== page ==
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Headline risks abound for not-for-profit hospitals, but credit performance remains solid

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The views expressed in these posts are those of the authors and are current only through the date stated. These views are subject to change at any time based upon market or other conditions, and Eaton Vance disclaims any responsibility to update such views. These views may not be relied upon as investment advice and, because investment decisions for Eaton Vance are based on many factors, may not be relied upon as an indication of trading intent on behalf of any Eaton Vance fund. The discussion herein is general in nature and is provided for informational purposes only. There is no guarantee as to its accuracy or completeness. Past performance is no guarantee of future results.

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      By Bill Delahunty, CFA, Director of Municipal Research, Eaton Vance Management and Lilly Scher, Senior Municipal Analyst, Eaton Vance Management

      Boston - As the 2020 election cycle gains momentum, both political parties are pushing proposals that would negatively impact not-for-profit hospital credit quality.

      On the Democratic side, Bernie Sanders, and many other Democratic candidates, are pushing "Medicare for All," which would transition everyone out of commercial and managed care health plans and into a government-run Medicare plan. If this plan were to pass, it would devastate the hospital industry, as it is estimated that hospitals need to be paid 20% more than the Medicare rate to make their business viable.1 However, we think that there is a very low likelihood of this plan passing for numerous reasons including:

      1. Cost: The Medicare program is expected to run out of money in seven years, and the "Medicare for All" bill proposed by Bernie Sanders would cover more people and provide even more services than traditional Medicare. Medicare spending accounted for 14% of total federal spending in 2018 and it is expected to increase to 18% of the budget by 2028, according to the Kaiser Family Foundation (KFF). At a time when the federal government is running a $1 trillion deficit, the cost of a "Medicare for All" will be a major obstacle to the program passing.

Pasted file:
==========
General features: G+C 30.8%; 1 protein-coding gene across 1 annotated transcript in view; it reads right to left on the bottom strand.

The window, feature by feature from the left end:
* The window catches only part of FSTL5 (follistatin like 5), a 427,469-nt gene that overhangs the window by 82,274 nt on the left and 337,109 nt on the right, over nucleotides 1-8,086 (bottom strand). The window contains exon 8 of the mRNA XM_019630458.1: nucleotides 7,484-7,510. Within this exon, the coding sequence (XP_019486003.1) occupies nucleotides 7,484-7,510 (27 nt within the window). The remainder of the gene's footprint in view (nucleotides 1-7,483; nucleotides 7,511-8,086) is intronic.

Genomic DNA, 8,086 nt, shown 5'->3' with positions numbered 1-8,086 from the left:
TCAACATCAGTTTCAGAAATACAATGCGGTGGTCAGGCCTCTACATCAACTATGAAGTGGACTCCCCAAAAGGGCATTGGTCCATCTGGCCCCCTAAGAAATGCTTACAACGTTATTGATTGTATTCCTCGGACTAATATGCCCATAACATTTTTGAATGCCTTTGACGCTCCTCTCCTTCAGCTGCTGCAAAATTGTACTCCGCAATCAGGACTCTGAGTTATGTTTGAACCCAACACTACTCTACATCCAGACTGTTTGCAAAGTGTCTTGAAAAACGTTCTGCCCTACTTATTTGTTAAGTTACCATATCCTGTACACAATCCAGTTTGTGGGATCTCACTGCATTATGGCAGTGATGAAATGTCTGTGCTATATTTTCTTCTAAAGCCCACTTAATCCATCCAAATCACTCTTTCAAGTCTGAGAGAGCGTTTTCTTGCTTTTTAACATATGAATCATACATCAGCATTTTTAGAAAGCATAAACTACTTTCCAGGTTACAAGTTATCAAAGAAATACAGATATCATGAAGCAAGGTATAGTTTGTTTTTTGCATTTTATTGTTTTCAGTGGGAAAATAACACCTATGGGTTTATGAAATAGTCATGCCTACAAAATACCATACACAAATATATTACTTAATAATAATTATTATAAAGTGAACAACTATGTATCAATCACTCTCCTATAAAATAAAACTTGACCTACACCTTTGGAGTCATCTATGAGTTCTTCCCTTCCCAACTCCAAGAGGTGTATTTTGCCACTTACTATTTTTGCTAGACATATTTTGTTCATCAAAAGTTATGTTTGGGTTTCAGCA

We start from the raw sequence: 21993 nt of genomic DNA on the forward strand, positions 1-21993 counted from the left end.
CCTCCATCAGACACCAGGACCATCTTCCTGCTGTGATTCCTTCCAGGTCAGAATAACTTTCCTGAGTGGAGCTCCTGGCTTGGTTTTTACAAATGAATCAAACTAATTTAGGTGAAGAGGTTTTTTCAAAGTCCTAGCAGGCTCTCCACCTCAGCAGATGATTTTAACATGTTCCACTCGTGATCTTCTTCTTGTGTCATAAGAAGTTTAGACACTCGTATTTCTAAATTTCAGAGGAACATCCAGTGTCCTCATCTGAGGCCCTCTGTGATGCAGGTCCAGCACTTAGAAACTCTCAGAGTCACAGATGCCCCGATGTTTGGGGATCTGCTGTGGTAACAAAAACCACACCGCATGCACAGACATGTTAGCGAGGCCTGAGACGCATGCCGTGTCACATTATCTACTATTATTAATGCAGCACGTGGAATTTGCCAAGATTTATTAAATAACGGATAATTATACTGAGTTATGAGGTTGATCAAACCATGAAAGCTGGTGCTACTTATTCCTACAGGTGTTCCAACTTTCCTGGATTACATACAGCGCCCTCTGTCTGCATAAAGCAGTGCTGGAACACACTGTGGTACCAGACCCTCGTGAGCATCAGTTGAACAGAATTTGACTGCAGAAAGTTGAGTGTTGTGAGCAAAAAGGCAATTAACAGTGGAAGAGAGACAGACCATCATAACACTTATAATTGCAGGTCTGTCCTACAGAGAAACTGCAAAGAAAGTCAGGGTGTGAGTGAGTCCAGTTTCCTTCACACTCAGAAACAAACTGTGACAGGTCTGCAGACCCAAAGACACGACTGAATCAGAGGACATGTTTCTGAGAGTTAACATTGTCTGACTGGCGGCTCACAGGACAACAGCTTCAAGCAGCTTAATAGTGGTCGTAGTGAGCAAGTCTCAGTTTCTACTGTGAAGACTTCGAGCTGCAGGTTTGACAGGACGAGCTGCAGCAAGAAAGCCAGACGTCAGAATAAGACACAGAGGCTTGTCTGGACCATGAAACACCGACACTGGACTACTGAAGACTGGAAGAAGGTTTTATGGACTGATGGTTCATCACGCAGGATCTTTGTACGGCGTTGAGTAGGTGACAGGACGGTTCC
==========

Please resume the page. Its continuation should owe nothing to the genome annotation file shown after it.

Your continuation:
2. Low Republican Support: Even if the Democrats maintain the House and win the Presidency in 2020, there is currently less than a 33% chance they will gain a majority in the Senate.2 The only way "Medicare for All" passes is if the Democrats control all three branches of the federal government.

      While the Democrats are looking to expand government-run healthcare, President Trump continues his efforts to reduce the federal government's role by attempting to dismantle the Affordable Care Act (ACA). The main tenants of the ACA expanded access to health insurance, as evidenced by the fact that the uninsured rate fell from 18% pre-ACA to just 13% in December 2018. This has been very beneficial to not-for-profit hospitals, as it has increased patient utilization and decreased charity care.

      A lawsuit brought before a Federal District Court by 20 Republican governors who favor ACA Repeal will be heard later this summer. Pending the outcome of the rulings, the case eventually could move to the Supreme Court where precedent to uphold the ACA has been already established and therefore, the likelihood of repealing the ACA by judicial means is extremely thin. We believe that President Trump's best chance to repeal the ACA was prior to the 2018 elections when the Republicans controlled all three branches of government. For now, the ACA (minus the insurance purchase mandate) remains the law of the land.

      Aside from legislative risk, hospitals face a number of additional headwinds, including:

      • Deteriorating payor mix: The percent of revenues derived from government payors that do not cover the cost of care is increasing.3

      • Higher wage, benefit and pharmacy expenses are exerting escalating downward earnings pressure.4
      • The expiration of a law5 that provides extra federal supplementary dollars to those hospitals that treat a disproportionate number of Medicaid and indigent patients.6

      Many hospitals have responded to these pressures by merging operations with other hospitals/health systems (among other health care related entities) in order to increase their scale of operations. The goals of these mergers are to increase efficiencies, increase access to capital, enhance service offerings and benefit from better payment contract negotiations with insurers. In addition to good investment returns that have buoyed balance sheets, mergers combined with the ACA law's favorable insurance coverage impact have figured prominently in the sector's financial improvement.

      The ratios below come from the Moody's rated universe of not-for-profit hospitals, and the charts show that hospitals are much stronger today than they were when the ACA was signed into law in 2010.7

      Blog Image Muni Hospitals May 6

      Source: Moody's, as of 12/31/2018.



      Accordingly, we believe that hospitals are in position of strength to weather upcoming headwinds.

      Bottom line: The hospital sector will be subject to numerous headlines throughout the 2020 election cycle. However, at this point we view both the enactment of "Medicare for All" and repeal of the ACA as low-probability events. Further, while hospitals' operating pressures (listed in the three bullet points above) could impact profitability going forward, the majority of hospitals are starting from a position of strength and we believe they will be resilient and may remain an important contributor to investment performance in muni portfolios.